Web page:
The 24P-shot programs airing this fall on the six broadcast networks include:

"8 Simple Rules for Dating My Teenage Daughter," "According to Jim," "Less than Perfect," "Life with Bonnie," "MDs," "My Wife and Kids," "Push, Nevada," "That Was Then" and "The George Lopez Show" on ABC;

"Touched by an Angel" and "Yes, Dear" on CBS;

"Bernie Mac," "Septuplets," "Cedric the Entertainer," "The Grubbs" and "The Pitts" on FOX;

"InLaws" on NBC;

"Girlfriends," "Half and Half," "One on One" and "The Parkers" on UPN; and

"Do Over," "Family Affair," "Greetings from Tucson," "Reba" and "What I Like About You" on the WB.

In addition to the networks' regularly scheduled primetime comedies and dramas this fall, four mid-season replacements - "Letters From A Nut" on ABC, "Baby Bob" and "Queens Supreme" on CBS, and "Oliver Beene" on FOX - are also being shot in 24P, according to Sony's research. >>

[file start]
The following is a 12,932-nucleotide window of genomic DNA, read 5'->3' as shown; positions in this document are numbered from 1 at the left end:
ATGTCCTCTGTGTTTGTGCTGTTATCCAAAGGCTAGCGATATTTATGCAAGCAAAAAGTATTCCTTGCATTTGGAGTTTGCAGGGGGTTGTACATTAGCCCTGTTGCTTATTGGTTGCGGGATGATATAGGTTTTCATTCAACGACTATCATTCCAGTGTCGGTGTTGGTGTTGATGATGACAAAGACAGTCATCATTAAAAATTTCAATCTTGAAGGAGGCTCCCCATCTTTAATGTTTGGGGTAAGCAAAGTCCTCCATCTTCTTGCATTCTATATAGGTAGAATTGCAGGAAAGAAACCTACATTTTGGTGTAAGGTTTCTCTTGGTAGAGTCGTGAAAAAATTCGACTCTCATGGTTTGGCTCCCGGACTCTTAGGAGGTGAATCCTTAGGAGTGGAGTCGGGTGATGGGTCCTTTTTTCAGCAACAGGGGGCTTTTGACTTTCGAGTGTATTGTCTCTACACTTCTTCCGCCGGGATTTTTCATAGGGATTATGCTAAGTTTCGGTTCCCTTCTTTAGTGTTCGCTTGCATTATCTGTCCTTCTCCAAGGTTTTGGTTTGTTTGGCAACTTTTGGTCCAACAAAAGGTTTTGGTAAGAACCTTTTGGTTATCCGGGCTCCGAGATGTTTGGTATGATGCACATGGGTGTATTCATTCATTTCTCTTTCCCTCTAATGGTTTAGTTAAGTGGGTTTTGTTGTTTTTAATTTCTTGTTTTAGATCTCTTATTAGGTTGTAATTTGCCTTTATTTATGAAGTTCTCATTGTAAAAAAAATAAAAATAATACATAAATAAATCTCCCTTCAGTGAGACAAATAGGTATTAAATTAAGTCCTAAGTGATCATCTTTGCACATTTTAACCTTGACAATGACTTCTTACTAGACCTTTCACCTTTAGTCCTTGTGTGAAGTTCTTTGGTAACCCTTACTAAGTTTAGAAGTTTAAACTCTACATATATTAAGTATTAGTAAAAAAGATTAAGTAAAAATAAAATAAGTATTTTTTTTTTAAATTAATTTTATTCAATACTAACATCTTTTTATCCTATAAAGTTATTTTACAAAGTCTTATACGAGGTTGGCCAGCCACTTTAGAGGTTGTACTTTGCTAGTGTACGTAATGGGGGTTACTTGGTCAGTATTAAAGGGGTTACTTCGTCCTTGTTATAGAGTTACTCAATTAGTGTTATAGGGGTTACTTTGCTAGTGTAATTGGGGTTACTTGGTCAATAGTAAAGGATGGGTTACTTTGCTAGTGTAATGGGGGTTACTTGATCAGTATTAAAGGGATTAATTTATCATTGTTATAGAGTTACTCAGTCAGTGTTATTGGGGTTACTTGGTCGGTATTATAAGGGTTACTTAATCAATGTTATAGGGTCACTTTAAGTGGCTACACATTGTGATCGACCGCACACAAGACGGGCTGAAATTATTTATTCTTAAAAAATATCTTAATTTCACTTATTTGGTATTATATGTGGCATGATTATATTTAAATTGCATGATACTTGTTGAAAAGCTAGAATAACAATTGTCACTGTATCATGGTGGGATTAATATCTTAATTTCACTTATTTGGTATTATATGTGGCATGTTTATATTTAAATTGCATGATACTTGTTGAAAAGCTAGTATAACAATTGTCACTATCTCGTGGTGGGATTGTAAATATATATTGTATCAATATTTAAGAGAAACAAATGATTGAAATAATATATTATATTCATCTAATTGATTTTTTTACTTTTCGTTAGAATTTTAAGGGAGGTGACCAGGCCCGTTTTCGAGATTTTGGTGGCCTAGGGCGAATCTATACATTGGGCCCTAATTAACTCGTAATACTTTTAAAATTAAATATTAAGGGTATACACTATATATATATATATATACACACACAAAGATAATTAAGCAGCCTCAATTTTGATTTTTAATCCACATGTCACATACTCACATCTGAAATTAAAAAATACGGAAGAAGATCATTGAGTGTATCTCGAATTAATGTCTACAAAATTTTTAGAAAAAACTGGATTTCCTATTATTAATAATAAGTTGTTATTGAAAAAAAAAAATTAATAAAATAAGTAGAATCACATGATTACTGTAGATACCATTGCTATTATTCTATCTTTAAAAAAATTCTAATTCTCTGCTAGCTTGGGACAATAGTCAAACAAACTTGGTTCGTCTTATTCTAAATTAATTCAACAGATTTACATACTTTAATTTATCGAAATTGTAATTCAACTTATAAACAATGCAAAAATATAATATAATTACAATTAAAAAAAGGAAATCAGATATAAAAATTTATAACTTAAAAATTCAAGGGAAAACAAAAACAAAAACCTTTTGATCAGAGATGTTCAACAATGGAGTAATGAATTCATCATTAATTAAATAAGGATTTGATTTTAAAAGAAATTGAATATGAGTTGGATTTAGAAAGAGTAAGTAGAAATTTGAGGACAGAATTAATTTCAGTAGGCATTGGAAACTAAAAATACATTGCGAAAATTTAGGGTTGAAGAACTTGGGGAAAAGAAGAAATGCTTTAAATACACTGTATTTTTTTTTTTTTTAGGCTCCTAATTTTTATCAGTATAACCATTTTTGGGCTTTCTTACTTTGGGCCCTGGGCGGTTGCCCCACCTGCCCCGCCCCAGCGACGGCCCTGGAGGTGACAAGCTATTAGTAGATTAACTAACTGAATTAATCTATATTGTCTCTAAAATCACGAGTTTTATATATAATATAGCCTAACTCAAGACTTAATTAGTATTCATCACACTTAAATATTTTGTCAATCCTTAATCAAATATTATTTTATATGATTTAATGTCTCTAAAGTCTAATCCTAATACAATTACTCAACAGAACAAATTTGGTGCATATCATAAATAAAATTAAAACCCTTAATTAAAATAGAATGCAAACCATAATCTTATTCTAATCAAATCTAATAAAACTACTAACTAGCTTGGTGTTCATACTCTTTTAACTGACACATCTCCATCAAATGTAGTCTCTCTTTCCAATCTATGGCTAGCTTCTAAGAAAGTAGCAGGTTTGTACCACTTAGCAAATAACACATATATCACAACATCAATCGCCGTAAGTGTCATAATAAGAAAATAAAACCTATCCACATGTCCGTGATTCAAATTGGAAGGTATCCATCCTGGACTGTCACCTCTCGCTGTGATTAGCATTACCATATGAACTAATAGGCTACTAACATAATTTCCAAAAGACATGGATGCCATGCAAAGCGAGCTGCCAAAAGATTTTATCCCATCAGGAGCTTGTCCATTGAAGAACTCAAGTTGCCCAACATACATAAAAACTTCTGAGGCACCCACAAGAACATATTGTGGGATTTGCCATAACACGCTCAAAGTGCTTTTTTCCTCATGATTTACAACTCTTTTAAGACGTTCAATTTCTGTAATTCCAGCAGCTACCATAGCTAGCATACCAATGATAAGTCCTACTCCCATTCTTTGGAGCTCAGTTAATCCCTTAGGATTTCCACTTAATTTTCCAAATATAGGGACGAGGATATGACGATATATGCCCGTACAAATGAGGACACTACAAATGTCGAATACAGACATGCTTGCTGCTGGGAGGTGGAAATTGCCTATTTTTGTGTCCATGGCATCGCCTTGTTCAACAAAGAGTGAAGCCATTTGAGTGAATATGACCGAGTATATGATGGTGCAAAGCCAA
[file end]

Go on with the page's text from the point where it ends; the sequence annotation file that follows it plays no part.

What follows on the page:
I believe this is the list for shows captured to 24p VIDEO. There would be another list for shows captured in 35mm 24fps and then posted in HD 24p.
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Old July 14th, 2004, 08:49 PM   #13
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Quote:
Hi Glenn!

What camera was used? What shutter speed? (1/48 etc...)

Most people say to get that look, use high production techniques in lighting, camera handling, etc, etc...

But really, if you shoot a home video with 24p, people should be able to tell a difference no matter how it was shot. Even in available light with an unsteady camera.
The camera used was the DVX100. I think 24p is one of those things people really don't pay attention to. It seems to me that the things people pay attention to are:
#1- content
#2- content
Technical:
#3- lighting. Makes a big difference in how professional something looks
#4- major technical flaws- shaky camerawork, bad sound (hard to ignore these things.)
#5- camerawork/nice camera moves.
#6- overall image quality. Color correction/grading and processing plays a role in this. Film naturally looks better.

Things people don't notice are:
- motion
- ?film grain
- chroma crawl on their TV set
- white balance on their TV
- stairstepping and other artifacts
- continuity errors (unless they're really bad errors). In Spiderman2, did you notice how spiderman's mask got better/fixed even though it got burned through during the train scene?
- boom pole shadows